Fiction: The Greatest Sacrifice

Reviewed by Molly Gloss
Sunday, October 19, 2008


By Ivan Doig

Harcourt. 406 pp. $26

The 11 men alluded to in the title of Ivan Doig's new novel compose the starting football team for fictional Treasure State (Montana) University in its much-heralded undefeated 1941 season. Now, in 1943, 10 of those men are scattered in far-flung theaters of a world war, and the 11th, Ben Reinking, is writing up his teammates' exploits for a military propaganda machine called the Threshold Press War Project -- TPWP, sardonically known as Tepee Weepy.

The story occasionally jumps back to earlier events in Ben's life and to the 1941 football season, in particular a pivotal week before the opening game when the sudden death of a teammate was the catalyst for the so-called "season of the Twelfth Man." But the bulk of the novel follows Reinking as he chronicles his teammates' war experiences -- and, when necessary, their deaths -- for publication in newspapers around the country.

It's a shapely premise for a novel, allowing Doig a broad canvas on which to paint the breadth and scope of World War II: Carl is bogged down in the forests of New Guinea; Jake pilots Lend-Lease planes from East Base, Mont., north to Russia; "Animal," on a Marine troop ship, hopscotchs from one island beachhead to the next; Sig, in the Coast Guard, patrols the Puget Sound shore; Moxie bosses an anti-aircraft gun pit in Antwerp; Nick serves on a destroyer in the Pacific; and Dexter is confined to a conscientious objector camp in the north Montana woods. Add to these a squadron of Women Air Force Service Pilots -- WASPs -- assigned to East Base, ferrying military aircraft north to Canada, and nearly every military operation is in play.

Scenes range from the jungles of Guam to the Butte du Lion of Waterloo, but the story returns again and again to East Base, Mont., where Doig, not surprisingly, is at his most lyrical, evoking the landscape of Ben Reinking's (and Doig's own) childhood. "Wheatfields winter-sown and fallow stretched below like checkered linoleum laid to the wall of the Rockies. There to the west he could pick out the long straight brink of Roman Reef and its dusky cliff, and the snake line of watercourse that would be English Creek. Gros Ventre, though, held itself out of sight beneath its cover of trees."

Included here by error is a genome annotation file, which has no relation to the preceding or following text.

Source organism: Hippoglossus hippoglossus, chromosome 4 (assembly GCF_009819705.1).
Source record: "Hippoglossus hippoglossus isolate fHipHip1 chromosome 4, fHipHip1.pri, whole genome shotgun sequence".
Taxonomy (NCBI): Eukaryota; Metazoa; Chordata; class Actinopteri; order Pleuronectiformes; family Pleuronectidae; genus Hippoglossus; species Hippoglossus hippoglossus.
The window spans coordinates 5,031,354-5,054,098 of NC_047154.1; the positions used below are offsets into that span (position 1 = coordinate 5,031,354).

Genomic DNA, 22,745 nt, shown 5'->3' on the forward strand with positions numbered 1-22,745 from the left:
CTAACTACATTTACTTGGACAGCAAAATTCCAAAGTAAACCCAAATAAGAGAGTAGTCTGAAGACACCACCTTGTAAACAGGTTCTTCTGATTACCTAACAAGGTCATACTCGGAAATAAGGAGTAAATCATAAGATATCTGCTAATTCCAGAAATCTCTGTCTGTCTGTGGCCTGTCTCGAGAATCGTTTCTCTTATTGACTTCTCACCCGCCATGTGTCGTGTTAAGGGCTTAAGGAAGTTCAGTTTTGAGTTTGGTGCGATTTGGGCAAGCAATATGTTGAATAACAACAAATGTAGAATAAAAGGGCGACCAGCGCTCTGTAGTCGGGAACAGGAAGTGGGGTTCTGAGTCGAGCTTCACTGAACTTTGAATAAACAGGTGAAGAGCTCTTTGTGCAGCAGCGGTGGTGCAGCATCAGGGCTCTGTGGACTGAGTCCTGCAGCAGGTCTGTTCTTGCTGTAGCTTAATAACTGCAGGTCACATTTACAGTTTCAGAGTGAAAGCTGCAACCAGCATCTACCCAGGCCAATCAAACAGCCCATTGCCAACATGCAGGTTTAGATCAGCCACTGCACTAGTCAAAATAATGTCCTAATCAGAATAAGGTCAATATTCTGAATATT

English Creek and the town of Gros Ventre are familiar place names in Montana's Two Medicine country that Doig first imagined for his trilogy about the McCaskill family, novels that are still perhaps his best-known works: English Creek, Dancing at the Rascal Fair and Ride with Me, Mariah Montana.

The Eleventh Man is more wide-ranging and plot-heavy than those earlier works. Statistical probability means nine of the 10 on the "Supreme Team" should survive, but those odds are neither a guarantee nor a consolation; as the novel opens, two of the team are already in their graves, and another has lost a leg, fighting in Sicily. Soon, Ben Reinking is writing a third obituary, and then a fourth. As one by one the men perish, the novel takes on a growing sense of doom and inevitability.

Ben, on temporary assignment at East Base, falls for the WASP commanding officer, Cass Standish, and their love affair casts its own dark shadow: Cass is a married woman with a husband serving in Guam. Mysteries underlie both the season of The Twelfth Man and the fateful roll call of deaths reported in Ben's Tepee Weepy dispatches. There are lengthy scenes of battle: the invasion of Guam, the battle of Leyte Gulf, the bombardment of Antwerp, all described in historical detail.

Yet this is not a novel with a strong sense of suspense or dramatic complication. Most of the deaths befalling the "Supreme Team" happen off stage, relayed to Ben and to us after the fact; and we're almost halfway into the book before something occurs that puts Ben himself in peril. For a war novel taking place on such a wide, dangerous field, the book is remarkably quiet. Doig is known for his rich imagining of local American history and the nuances of human relationships, and this is a book that deliberately keeps its attention on the places where war intersects with those less dramatic themes.

He is also sometimes called old-fashioned, which can be either criticism or approbation, depending on your point of view; and granted, it's sometimes hard to distinguish nostalgia from careful, thoughtful avoidance of cynicism. There are a few cringe-inducing moments in The Eleventh Man, especially in the romance between Ben and Cass. "She flicked him the urgent smile that showed the irresistible tiny gap between her front teeth, and he melted like a schoolboy and knew it. Deeply and rigorously they kissed again, running their hands silkily here and there, as if keeping track of everything in the book of hotel-room romance."

But The Eleventh Man vividly evokes a prior time and way of being. It takes a serious view of war and the practitioners of war, and looks hard at the meaning of heroism. And not incidentally, it contains enough loose threads to hint at a sequel, which will be good news to Doig's many loyal readers. ยท

Molly Gloss is the author of several novels, including most recently "The Hearts of Horses."

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